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Local educator to lead students and staff of Mokahum Ministry Center to Minnesota Prayer Breakfast

For Cass Lake native Zane Williams, accepting the directorship of the Center for Indian Ministries at Oak Hills Christian College was a homecoming.

He also has come full circle as director of the Mokahum Ministry Center.

In February, Williams was invited to the National Prayer Breakfast where the speakers included President Barack Obama and astronaut Mark Kelly. On April 26, Williams and about 20 Mokahum students and staff will travel to Minneapolis for outreach work at a homeless shelter and to fill food packages for Feed My Starving Children before attending the April 28 Minnesota Prayer Breakfast.

"We're going to be able to share some of our students' hope stories," Williams said.

Williams, a member of the Navajo Nation, returned to Minnesota about two years ago to reopen Mokahum, a center started in 1948 near Cass Lake by the Christian Missionary Alliance to raise up American Indian leaders.

"I was a Mokahum baby," he said.

He was born in North Dakota while his father, a pastor at Mokahum, was on a summer mission trip. He attended Cass Lake High School, then moved to Arizona with his family when his father was reassigned. Until his return to Minnesota, he pastured a church in Arizona, but responded to the call when the opportunity with Oak Hills opened.

"It was a real calling," he said. "I feel good about it."

He said the transition was hard for him when his family moved to Arizona, and it was hard on his wife and three daughters when they relocated to northern Minnesota. But reviving Mokahum, which means "new day" in Ojibwe, has been a blessing, he said.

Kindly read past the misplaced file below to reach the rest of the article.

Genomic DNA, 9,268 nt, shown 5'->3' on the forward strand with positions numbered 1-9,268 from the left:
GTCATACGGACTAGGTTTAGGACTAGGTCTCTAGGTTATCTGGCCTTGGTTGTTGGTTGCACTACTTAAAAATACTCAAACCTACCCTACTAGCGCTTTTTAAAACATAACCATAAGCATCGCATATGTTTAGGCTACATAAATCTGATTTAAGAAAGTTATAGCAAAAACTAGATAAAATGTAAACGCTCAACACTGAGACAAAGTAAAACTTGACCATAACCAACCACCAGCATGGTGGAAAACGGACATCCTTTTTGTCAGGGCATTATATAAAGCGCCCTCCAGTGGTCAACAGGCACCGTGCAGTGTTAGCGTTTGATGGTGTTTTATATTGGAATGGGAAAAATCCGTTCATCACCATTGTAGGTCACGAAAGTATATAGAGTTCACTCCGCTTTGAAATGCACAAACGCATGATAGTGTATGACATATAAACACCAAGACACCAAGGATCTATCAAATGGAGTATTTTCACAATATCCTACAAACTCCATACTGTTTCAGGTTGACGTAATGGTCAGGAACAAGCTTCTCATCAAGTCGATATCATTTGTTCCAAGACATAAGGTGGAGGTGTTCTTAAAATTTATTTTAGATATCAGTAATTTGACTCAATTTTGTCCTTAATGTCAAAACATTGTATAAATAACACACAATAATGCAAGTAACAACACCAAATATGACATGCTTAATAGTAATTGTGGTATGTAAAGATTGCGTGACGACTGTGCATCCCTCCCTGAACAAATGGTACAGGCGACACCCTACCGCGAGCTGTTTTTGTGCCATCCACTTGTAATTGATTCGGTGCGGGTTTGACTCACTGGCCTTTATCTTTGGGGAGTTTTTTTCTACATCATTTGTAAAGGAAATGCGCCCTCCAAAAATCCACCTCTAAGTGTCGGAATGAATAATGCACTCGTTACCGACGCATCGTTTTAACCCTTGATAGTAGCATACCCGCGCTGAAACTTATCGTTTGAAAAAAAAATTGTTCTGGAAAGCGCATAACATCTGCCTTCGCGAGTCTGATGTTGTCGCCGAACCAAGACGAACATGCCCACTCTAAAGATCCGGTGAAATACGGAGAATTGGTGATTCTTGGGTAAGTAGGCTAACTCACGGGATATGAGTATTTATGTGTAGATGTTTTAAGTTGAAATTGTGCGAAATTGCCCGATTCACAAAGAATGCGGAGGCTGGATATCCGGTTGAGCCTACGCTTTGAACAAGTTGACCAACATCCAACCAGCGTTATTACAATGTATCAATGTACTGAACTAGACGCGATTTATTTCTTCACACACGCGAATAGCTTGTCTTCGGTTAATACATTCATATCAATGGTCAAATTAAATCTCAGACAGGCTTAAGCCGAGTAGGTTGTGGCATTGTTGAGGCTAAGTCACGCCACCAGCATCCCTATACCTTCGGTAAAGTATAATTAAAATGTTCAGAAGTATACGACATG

"It's been a real honor that God has used me to be the director of the Center for Indian Ministry and seeing all these young people grow," Williams said.

When Mokahum reopened in 2009, there was one student in the one-year discipleship certificate program. This year, there are eight, along with seven staff members, probably the highest faculty-student ration in the world, Williams said.

Beginning next fall, Mokahum will offer a three-year ministry certificate.

The school combines Bible studies with practical skills training, both in traditional areas, such as maple sugaring, and mission outreach, such as the work at the shelter next week in Minneapolis.

Students are Christian Indians and come from all over the United States and Canada. The men and women ages 19-60 attend various area churches of their choice and reside at Mokahum.

Applicants must be approved by an admissions committee.

"We just ask that they have a relationship with God," Williams said.

Students pay a room, board and tuition fee of $1,500 per year, which doesn't pay for the services but shows their commitment to the program.

Mokahum Indian Bible School was founded in 1948 by the Christian and Missionary Alliance as a residential school providing Bible training to Indians. After Mokahum's closure in 1978, the school sat vacant for nearly 30 years. In 2006, the Alliance gave the property to Oak Hills Center for Indian Ministries.